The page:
After reading this article on Clojure (http://blog.podsnap.com/ducers2.html) introducing transducers, I'm confused on what a transducer is. Is a partially applied map in Haskell, such as map (+1) a transducer? At first I thought this was a Clojure way of using partial application, but then the article goes on to implement it in Haskell with an explicit type. What use does it have in Haskell?

  • This might help with the Clojure context, if not with the translation to Haskell: stackoverflow.com/questions/26317325/… – user100464 Oct 30 '14 at 13:23
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    Not really a duplicate. This question is more specific than the cited question. Although many people seem to find transducers easy to understand, and find some of the presentations, such as R.H.'s easy to understand, they can easily seem weird or puzzling. Asking about the relationship to existing, well understood concepts is worthwhile, and goes beyond the cited question. Aleš Roubíček's answer to the cited question does partially answer OP's questiona above, but does not provide a full answer to it. – Mars Oct 30 '14 at 15:23
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    In Clojure map (+1) is a transducer, but not in Haskell, because an untyped Lisp can break those sorts of conventions. A transducer is a function (r -> a -> r) -> r -> b -> r which leaves r as a type variable but may specialize on a and b. For example, tfilter pred f r b = if pred b then f r b else r is a transducer filter (when partially applied to pred) as it applies the reducer f only if the element matches the predicate. This gives composable map/filter semantics for any 'transducable' function: one map/filter fn can work for multiple contexts. – CR Drost Oct 30 '14 at 15:55
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    Honestly I just wanted to vote for my belief that it was duplicate. I didn't think it would actually close it. – J. Abrahamson Oct 30 '14 at 20:24
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    Chris's answer gets to the heart of things effectively: it's just overloaded syntax. – J. Abrahamson Oct 30 '14 at 20:25

In Clojure (map inc) is a transducer, but not in Haskell, because Haskell has to obey currying but an untyped Lisp can break that curry-by-default convention. The type of transducers is instead:

type Transducer a b = forall r . (b -> r -> r) -> (a -> r -> r)

We say that the transducer 'turns a into b'. Yes, the a and the b seem "backwards" on the right hand side. The forall means that a Transducer must leave r as a general type variable but is totally allowed to specialize on a and b.

Let me reverse two of the arguments in foldr:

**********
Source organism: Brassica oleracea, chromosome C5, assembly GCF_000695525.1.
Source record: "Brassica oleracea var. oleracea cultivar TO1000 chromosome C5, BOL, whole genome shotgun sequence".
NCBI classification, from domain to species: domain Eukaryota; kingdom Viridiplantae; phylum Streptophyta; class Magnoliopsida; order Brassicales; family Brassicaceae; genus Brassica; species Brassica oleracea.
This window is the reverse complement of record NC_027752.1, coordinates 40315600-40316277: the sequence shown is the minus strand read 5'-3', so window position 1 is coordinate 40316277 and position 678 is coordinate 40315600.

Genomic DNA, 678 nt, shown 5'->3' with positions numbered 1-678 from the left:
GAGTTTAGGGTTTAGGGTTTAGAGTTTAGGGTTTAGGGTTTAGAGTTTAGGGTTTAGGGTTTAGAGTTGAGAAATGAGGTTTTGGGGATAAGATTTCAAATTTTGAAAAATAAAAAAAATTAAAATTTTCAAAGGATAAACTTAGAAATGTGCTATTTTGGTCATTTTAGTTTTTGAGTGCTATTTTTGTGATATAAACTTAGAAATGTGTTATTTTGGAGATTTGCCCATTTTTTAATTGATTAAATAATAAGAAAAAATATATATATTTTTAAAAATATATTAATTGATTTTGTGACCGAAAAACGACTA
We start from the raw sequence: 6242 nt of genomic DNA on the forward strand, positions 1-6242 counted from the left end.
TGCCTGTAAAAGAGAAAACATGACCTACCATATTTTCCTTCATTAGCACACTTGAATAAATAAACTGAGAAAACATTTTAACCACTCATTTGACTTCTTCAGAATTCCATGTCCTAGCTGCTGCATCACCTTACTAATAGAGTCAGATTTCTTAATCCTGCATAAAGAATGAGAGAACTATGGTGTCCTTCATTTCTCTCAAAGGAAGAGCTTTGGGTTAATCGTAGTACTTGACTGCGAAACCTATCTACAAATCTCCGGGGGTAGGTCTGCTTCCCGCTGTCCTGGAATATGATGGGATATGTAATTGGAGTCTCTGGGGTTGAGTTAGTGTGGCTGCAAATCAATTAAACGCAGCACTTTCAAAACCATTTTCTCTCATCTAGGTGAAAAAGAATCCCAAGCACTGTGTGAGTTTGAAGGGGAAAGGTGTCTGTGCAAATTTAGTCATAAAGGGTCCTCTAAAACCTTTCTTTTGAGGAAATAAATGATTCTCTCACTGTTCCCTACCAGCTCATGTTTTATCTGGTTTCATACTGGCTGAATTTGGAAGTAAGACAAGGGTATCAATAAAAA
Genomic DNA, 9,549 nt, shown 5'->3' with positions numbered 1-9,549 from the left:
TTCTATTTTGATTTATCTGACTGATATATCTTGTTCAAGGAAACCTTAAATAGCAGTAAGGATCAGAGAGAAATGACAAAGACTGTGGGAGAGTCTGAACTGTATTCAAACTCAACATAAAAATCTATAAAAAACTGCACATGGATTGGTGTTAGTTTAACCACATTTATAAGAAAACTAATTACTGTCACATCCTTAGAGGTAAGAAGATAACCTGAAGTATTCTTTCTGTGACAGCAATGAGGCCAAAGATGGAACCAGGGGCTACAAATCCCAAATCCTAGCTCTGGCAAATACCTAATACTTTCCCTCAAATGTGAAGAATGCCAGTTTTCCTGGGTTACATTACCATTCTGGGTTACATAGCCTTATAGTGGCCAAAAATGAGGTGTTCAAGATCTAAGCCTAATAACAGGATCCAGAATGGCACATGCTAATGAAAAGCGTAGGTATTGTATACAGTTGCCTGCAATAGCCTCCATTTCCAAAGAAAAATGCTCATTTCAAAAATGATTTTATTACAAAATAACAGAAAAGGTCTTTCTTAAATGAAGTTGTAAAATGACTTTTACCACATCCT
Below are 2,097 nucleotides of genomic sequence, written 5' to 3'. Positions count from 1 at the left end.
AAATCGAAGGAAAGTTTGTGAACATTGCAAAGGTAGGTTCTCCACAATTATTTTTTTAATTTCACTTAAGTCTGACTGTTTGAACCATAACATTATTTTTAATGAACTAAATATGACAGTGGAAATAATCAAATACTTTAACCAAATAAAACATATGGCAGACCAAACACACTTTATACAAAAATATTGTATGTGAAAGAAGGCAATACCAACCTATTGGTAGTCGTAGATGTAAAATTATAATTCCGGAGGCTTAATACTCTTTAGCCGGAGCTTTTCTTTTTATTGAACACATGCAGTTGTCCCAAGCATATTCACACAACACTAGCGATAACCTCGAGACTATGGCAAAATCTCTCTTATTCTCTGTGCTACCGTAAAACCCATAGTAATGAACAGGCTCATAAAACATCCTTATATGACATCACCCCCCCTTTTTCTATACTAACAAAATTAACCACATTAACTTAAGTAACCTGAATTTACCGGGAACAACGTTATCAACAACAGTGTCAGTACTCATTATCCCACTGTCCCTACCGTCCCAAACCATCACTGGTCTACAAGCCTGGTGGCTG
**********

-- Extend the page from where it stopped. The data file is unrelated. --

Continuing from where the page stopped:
-- cf. with foldr :: (x -> r -> r) -> r -> [x] -> r
ffoldr :: (x -> r -> r) -> [x] -> r -> r
ffoldr = flip . foldr

(we can also use foldl but it will tend to reverse things later). This means that a Transducer can be used to transform the first argument of ffoldr from x to y, so that we can instead process an [x] with a y -> r -> r using foldr. Transducers 'sit between' the inputs ([x], r) and the final processor (y, r) -> r.

I've flipped the second two arguments to emphasize also that, surprisingly, ffoldr :: Transducer [x] x. By using the symmetry of the arguments we also have a generic composition of transducers, which happens to be just function composition:

(.) :: Transducer a b -> Transducer b c -> Transducer a c

(If you think it's cool that giving these forall r terms lets us reverse how you normally use ., you can do it arbitrarily via a technique called "continuation passing".)

For example, here is the filter transducer:

tfilter :: (a -> Bool) -> (a -> r -> r) -> a -> r -> r 
    -- or: (a -> Bool) -> Transducer a a
tfilter predicate f a = if predicate a then f a else id

This applies the reduction function f to a and r only if the predicate holds. There is also a mapping transducer:

tmap :: (a -> b) -> (b -> r -> r) -> a -> r -> r 
tmap ba f a = f (ba a)

This gives composable map/filter semantics for any 'transducable' type: one map/filter fn can work for multiple contexts.

The Transducer type has a cute isomorphism: it turns out that the foldr of a list forall r. (x -> r -> r) -> r -> r is perfectly equivalent to that list [x] (it is the "Church encoding" of that list), and therefore swapping the argument a to the very front of the transducer definition gives us the (IMO much easier to understand!) type type TransL a b = a -> [b]. And this is much easier to understand:

tl_map f = \a -> [f a]
tl_filter predicate = \a -> if predicate a then [a] else []

To run these on a list, use concatMap... which happens to be just >>=! So you just write collection >>= transducer and you have the transduced collection. The meaning of TransL a b is then, "take each element of the original list of a, and give me 0 or more elements of type b to splice into my outgoing list." It filters by splicing 0 elements when the predicate doesn't work; it maps by yielding 1 output element for each input element; another operation tl_dupe = \a -> [a, a] is a transducer which duplicates the elements in a list, [1,2,3] >>= tl_dupe becomes [1,1,2,2,3,3].

Where foldr appears to be a Transducer [x] x it is now seen to be identical to id :: TransL [x] x which has a way of simply performing a concat operation in the middle of a computation; the identity function in this algebra is actually return = \a -> [a], also written (:[]). The only loss is that we can no longer use . to compose these, but in fact the same composition is provided in Control.Monad as the Kleisli composition operator >=>.

So long story short, transducers are functions a -> [b] cleverly transformed with a bit of Church encoding so that the Kleisli composition operator for these Kleisli arrows of the list monad, becomes simply (.).

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